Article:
Goals change. It’s a natural part of life. After all, as we grow, as we develop, as we understand more about ourselves, and as we learn new skills, it’s normal for us to change what it is we want to achieve.
Despite this, setting a career goal can have its benefits. Even in a non-linear career — one that’s chock-full of twists, turns, and unexpected avenues — having a long term goal not only helps to keep you moving forwards, but also works to motivate you to succeed, regardless of what it is you’re ultimately aiming for.
However, it’s easy for problems to pop up. Your career goals as a 20 year old may be very different from your career goals as a 40 year old, and this can result in a breaking of the chain; a break in motivation.
So just how can we set useful career goals – and stick to them? Here are some great tips:
Think About the Destination, Not the Journey
While some people would say that it’s important to set short, medium, and long term goals, this can be detrimental in terms of careers. That’s because the economy — and the workforce — is constantly changing. This can sometimes mean that you need to go off track a little bit to stay on your journey. It’s a bit like climbing a mountain — if you’re part of the way up and find your trail is closed off, do you head back down or do you choose another path? Another route will get you to the summit, but there just might be some different scenery!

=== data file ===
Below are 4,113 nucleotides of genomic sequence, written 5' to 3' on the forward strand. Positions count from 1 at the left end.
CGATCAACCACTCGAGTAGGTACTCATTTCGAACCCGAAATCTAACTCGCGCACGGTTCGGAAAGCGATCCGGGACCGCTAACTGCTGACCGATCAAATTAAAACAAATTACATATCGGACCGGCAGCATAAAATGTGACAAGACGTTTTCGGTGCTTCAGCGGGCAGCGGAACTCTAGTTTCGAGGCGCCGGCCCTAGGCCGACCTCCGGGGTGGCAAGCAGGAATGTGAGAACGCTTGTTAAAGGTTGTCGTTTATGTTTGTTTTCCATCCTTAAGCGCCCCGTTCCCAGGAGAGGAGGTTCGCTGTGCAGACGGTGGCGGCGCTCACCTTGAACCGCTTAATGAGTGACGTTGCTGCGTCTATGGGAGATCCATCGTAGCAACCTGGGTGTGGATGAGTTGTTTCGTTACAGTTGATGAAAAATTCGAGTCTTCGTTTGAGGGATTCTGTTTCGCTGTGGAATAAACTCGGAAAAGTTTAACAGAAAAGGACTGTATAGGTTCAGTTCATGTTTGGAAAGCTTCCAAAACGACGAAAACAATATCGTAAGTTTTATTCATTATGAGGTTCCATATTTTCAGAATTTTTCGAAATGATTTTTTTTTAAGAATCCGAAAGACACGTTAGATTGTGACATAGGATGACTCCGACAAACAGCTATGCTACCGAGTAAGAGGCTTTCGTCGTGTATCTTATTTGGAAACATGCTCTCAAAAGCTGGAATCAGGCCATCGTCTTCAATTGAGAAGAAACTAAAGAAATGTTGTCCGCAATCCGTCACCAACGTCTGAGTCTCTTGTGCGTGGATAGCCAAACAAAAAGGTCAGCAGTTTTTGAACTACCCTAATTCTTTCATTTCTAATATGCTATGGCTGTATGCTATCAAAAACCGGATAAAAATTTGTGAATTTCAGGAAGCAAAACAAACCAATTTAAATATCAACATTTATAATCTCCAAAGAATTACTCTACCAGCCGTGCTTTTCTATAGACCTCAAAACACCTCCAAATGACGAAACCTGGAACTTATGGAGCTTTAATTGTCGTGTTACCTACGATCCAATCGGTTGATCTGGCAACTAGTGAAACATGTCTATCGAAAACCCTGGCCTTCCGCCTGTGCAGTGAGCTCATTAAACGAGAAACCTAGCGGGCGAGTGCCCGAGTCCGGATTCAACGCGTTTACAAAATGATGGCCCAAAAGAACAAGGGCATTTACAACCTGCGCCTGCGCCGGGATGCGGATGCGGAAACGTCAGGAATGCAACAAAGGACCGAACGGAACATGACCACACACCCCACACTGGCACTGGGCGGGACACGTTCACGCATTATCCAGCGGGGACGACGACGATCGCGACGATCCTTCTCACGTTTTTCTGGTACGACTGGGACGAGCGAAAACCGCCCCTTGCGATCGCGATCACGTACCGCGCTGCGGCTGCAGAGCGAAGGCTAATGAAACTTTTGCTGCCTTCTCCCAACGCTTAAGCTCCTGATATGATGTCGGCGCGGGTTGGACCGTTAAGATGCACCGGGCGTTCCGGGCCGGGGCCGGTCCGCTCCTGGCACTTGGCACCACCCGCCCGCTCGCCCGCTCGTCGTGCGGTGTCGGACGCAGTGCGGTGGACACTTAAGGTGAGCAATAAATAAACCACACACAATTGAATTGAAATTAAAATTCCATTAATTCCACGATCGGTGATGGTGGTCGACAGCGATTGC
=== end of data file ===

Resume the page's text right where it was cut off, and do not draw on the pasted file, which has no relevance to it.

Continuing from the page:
When setting a career goal, try not to be too specific about what it is you want to achieve. That’s because precision can limit your ability to be flexible and ‘roll with the punches’. For example, rather than setting a goal to be a sales manager by age 30, and earning a six figure salary, consider the bigger picture. Perhaps set a goal to be working within a sales role in a specific industry, and working in a company you love. As we all know, not everything in life always goes exactly to plan!
Perhaps the most important factor when setting an achievable career goal is simply to be honest with yourself and acknowledge your limitations. While our parents and mentors have always told us we can be anything we want to be, in reality that’s not always the case. Don’t set a goal that’s mission impossible. For example, if numbers aren’t really your strong point, don’t pressure yourself to become accountant. If you’re not entirely comfortable around cats, lion-taming is probably out. Instead, consider related professions where you would still find enjoyment and challenges.
Perhaps the biggest trick to sticking to your overall aim is to find the right balance when setting your career goal. Ideally, your goal should not be easy to achieve; it should require hard work, determination, and passion. However, your goal should also be achievable. There’s no enjoyment in promise unfulfilled!